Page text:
However, the dangers of a social media presence are active for anyone using social media. The benefit to using a social media manager is that they are extremely cautious about what they say and how they represent your brand. They err on the side of caution both for your brand management and in regard to the rules and regulations of the various social networks. The great thing about a social media manager is that they will be aware of the ever changing developments, trends, and social taboos.

But for those of you who do not use a manager, you need to be cautious and thoughtful about what you post and tweet.

Whatever you do, don’t do this!

  1. Don’t post your email address. This is just asking for spam and viruses. Plus you don’t know who is going to see that number.
  2. Don’t post your home address. With Foursquare being as popular as it is, this is a really easy thing to accidentally do. But if you post your home address you are telling everyone where you live…exactly. Better to play it safe.
  3. Don’t share you password with anyone other than you social media manager.
  4. Don’t say anything you wouldn’t want your mom to hear. People get into more trouble because they forget that their posts are visible to the entire world.
  5. Don’t post pictures you wouldn’t want your mom to see.  (Wiener, are you paying attention?).

SEO…yourself? Optimizing your Personal Brand

Article first published as SEO…yourself? Optimizing your Personal Brand on Technorati.

When was the last time you googled yourself? For many of us, it was not that long ago. But when was the last time you checked your SEO value?

Your what? Personal SEO value? Yes!

SEO, aka. search engine optimization, has more value than just boosting your website search ranking. It can also boost your personal brand.

In my writing I speak a lot about social media and related topics. However, I also frequently reference Smith College. I am an alumnae and a very proud Smithie. Recently when writing I referenced my alma mater. In looking for an image to use with the post I did a quick search for “social media smith college“. I was pleasantly surprised when I discovered that the first two lines of the search results turned up three photos of me and one graphic I created.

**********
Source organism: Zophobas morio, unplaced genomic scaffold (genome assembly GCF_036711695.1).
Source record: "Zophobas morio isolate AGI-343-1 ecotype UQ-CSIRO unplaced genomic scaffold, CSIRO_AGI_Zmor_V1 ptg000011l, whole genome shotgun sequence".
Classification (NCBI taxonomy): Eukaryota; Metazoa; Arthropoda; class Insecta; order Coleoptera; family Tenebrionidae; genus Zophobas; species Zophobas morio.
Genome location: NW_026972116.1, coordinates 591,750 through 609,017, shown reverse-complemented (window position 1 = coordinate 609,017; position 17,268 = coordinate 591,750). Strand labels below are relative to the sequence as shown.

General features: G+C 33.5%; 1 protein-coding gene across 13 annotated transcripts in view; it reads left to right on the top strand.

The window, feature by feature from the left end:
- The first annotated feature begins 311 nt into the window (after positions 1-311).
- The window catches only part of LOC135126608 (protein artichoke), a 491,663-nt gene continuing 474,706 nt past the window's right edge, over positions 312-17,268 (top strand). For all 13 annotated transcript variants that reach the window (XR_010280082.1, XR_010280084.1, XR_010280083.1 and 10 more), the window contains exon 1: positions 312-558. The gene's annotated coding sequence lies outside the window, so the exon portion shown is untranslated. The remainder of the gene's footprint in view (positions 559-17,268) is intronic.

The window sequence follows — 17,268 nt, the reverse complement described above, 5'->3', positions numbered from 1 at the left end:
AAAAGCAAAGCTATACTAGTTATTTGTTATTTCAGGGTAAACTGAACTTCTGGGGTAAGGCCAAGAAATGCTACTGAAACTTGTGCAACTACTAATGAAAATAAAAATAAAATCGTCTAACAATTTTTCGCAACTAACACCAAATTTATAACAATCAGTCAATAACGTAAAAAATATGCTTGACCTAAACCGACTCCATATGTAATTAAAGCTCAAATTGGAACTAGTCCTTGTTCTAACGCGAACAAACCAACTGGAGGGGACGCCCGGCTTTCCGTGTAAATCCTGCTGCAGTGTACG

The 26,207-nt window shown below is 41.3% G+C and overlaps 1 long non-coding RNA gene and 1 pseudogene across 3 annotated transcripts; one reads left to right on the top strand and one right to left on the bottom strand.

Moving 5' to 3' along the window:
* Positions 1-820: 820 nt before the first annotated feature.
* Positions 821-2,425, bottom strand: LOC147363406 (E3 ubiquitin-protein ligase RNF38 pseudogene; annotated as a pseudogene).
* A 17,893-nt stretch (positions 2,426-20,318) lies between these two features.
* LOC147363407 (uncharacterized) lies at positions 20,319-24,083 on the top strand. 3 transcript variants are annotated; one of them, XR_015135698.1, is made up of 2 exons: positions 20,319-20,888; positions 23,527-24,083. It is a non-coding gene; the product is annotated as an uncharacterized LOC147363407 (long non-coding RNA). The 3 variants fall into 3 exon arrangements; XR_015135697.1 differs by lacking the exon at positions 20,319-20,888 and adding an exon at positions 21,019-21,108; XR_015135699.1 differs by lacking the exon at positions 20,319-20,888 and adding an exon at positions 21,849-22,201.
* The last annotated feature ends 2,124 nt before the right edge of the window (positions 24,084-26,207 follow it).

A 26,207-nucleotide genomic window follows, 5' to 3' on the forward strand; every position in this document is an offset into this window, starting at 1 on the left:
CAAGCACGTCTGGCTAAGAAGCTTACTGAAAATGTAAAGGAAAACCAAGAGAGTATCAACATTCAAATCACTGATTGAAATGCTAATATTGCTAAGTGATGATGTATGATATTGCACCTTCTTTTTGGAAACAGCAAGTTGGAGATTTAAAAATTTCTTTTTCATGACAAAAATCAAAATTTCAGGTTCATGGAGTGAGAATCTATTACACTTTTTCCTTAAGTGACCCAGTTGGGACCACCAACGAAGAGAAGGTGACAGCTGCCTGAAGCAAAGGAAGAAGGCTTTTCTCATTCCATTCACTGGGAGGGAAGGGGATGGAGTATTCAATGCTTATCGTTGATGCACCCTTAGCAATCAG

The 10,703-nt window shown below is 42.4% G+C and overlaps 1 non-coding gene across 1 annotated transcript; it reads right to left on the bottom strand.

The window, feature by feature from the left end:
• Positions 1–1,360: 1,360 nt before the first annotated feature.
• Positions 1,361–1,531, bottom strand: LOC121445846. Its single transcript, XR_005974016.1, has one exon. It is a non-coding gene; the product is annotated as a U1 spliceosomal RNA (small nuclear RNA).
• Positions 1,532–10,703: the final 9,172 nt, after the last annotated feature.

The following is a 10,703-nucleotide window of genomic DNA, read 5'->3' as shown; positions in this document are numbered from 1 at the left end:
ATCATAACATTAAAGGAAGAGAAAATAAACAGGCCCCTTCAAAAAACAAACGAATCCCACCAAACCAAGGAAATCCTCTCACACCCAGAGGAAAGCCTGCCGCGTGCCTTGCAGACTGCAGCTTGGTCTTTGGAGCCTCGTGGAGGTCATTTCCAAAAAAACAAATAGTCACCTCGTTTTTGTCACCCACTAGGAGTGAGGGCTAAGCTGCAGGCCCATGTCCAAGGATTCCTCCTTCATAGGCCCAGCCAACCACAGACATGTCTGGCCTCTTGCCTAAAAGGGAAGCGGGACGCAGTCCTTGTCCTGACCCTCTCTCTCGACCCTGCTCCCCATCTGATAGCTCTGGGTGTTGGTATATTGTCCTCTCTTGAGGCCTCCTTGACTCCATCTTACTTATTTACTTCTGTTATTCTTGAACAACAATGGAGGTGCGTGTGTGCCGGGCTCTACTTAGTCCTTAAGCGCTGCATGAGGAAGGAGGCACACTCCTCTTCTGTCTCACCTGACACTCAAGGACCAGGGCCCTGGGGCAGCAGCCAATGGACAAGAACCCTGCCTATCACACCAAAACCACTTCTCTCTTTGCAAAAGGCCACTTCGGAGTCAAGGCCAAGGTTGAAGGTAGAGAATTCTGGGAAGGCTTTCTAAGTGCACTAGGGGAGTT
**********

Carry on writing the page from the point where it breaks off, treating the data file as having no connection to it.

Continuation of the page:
Lauren MacEwen Google Image Search

The success of personal SEO branding can be seen when you are associated with other strong search terms

Through my writing, linking and social media efforts I have associated myself with Smith College and social media. This is an honor I will gladly accept. Not to mention in image searches the results are usually flooded with generic clip art and stock photos, it is great to see your own personal branding infiltrating the sea of brand X images.

Social Business

The social business model is becoming the leading trend in business development. Companies are realizing that social media is more than just chatting on Twitter or playing Scrabble on Facebook. It is a way to directly communicate with your consumer base. It is a way to improve your reputation, build your authority, create a new avenue for customer service, and of course sell. Often what happens, especially for smaller businesses, is that one person becomes the voice (and face) of the brand. This is why managing your own online reputation is an important component to managing your online business reputation.